Photo: A dam in western New South Wales suffers in the worst drought for a century. Photo / Reuters
March 12, 2007
HUMPTY DOO - When the heavens open over the savannah floodplains and billabongs of northern Australia, it seems like it will rain forever.
Great black storms march across the landscape, drenching the cattle ranches, national parks and Aboriginal reserves which make up Australia's "Top End".
Thousands of miles to the south, however, in the most populous states of New South Wales and Victoria, the fields are parched, livestock are dying and farmers face ruin as the worst drought in a century grinds on.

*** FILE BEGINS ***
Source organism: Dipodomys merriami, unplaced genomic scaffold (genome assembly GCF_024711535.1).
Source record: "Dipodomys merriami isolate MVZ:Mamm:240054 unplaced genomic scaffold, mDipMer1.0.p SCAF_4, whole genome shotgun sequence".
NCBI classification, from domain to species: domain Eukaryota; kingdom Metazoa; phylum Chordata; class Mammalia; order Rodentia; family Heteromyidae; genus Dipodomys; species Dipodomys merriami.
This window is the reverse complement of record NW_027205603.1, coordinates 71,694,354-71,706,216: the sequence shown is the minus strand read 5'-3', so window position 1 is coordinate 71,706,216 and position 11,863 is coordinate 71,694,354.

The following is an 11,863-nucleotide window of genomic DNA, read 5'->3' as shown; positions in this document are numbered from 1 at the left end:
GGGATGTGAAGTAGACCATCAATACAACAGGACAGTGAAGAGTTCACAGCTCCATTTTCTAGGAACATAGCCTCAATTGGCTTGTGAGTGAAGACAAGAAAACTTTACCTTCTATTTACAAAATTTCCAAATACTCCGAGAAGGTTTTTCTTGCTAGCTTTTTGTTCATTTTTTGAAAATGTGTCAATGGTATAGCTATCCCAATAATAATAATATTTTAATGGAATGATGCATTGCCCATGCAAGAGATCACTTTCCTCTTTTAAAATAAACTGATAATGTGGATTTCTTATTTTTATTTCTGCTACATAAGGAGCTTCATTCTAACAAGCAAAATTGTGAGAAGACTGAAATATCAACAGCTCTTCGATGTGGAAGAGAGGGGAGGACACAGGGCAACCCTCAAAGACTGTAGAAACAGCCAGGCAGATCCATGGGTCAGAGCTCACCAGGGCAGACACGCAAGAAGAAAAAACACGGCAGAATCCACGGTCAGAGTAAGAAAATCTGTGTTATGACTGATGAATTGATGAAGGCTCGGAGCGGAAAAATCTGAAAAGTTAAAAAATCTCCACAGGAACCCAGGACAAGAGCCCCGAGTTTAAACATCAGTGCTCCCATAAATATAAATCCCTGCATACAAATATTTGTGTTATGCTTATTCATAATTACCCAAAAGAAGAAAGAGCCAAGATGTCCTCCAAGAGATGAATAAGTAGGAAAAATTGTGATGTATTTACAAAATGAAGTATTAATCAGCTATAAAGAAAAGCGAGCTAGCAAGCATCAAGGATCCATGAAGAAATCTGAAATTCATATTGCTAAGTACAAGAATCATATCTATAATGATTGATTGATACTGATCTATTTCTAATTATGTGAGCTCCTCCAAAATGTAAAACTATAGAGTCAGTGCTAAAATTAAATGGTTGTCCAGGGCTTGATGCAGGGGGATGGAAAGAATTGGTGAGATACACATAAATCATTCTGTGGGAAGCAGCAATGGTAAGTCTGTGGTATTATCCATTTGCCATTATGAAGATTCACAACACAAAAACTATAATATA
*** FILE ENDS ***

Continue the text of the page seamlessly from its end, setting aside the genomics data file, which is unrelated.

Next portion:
It is hardly surprising, then, that Australians are drawing a link between the barely populated, rain-soaked north and the intensively farmed, dry-as-dust south, where the mighty Murray and Darling rivers are being slowly bled to death.
This week a government taskforce will begin studying the prospects of encouraging Australia's farmers to bow to the harsh realities of drought and climate change, and head north.